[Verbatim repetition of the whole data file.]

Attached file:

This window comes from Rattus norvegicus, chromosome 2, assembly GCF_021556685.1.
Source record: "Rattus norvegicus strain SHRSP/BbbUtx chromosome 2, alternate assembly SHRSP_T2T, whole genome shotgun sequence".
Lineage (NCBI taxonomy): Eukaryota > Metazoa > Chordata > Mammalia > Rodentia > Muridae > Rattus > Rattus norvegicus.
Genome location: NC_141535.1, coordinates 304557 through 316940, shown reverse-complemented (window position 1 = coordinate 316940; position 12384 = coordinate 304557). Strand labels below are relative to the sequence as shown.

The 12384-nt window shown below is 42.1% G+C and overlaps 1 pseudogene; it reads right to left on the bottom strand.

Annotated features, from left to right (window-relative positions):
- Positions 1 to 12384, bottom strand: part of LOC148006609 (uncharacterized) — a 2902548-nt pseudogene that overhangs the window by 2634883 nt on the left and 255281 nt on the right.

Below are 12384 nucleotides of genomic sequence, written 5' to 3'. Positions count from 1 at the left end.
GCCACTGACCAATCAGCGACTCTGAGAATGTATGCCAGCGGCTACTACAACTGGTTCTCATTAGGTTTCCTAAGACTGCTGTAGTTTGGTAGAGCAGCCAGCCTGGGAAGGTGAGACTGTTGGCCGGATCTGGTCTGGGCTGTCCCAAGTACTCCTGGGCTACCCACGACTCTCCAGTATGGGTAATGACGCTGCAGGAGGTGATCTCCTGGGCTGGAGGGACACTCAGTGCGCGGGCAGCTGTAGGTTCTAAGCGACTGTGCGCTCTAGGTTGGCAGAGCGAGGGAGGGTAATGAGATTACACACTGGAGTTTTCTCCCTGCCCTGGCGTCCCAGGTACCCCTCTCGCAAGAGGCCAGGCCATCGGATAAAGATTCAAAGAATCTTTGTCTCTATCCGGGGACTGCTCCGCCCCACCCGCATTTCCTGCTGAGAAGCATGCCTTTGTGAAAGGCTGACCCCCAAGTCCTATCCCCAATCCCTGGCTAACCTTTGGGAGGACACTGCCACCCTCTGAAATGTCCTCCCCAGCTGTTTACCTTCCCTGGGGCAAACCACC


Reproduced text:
This window comes from Rattus norvegicus, chromosome 2, assembly GCF_021556685.1.
Source record: "Rattus norvegicus strain SHRSP/BbbUtx chromosome 2, alternate assembly SHRSP_T2T, whole genome shotgun sequence".
Lineage (NCBI taxonomy): Eukaryota > Metazoa > Chordata > Mammalia > Rodentia > Muridae > Rattus > Rattus norvegicus.
Genome location: NC_141535.1, coordinates 304557 through 316940, shown reverse-complemented (window position 1 = coordinate 316940; position 12384 = coordinate 304557). Strand labels below are relative to the sequence as shown.

The 12384-nt window shown below is 42.1% G+C and overlaps 1 pseudogene; it reads right to left on the bottom strand.

Annotated features, from left to right (window-relative positions):
- Positions 1 to 12384, bottom strand: part of LOC148006609 (uncharacterized) — a 2902548-nt pseudogene that overhangs the window by 2634883 nt on the left and 255281 nt on the right.

Below are 12384 nucleotides of genomic sequence, written 5' to 3'. Positions count from 1 at the left end.
GCCACTGACCAATCAGCGACTCTGAGAATGTATGCCAGCGGCTACTACAACTGGTTCTCATTAGGTTTCCTAAGACTGCTGTAGTTTGGTAGAGCAGCCAGCCTGGGAAGGTGAGACTGTTGGCCGGATCTGGTCTGGGCTGTCCCAAGTACTCCTGGGCTACCCACGACTCTCCAGTATGGGTAATGACGCTGCAGGAGGTGATCTCCTGGGCTGGAGGGACACTCAGTGCGCGGGCAGCTGTAGGTTCTAAGCGACTGTGCGCTCTAGGTTGGCAGAGCGAGGGAGGGTAATGAGATTACACACTGGAGTTTTCTCCCTGCCCTGGCGTCCCAGGTACCCCTCTCGCAAGAGGCCAGGCCATCGGATAAAGATTCAAAGAATCTTTGTCTCTATCCGGGGACTGCTCCGCCCCACCCGCATTTCCTGCTGAGAAGCATGCCTTTGTGAAAGGCTGACCCCCAAGTCCTATCCCCAATCCCTGGCTAACCTTTGGGAGGACACTGCCACCCTCTGAAATGTCCTCCCCAGCTGTTTACCTTCCCTGGGGCAAACCACC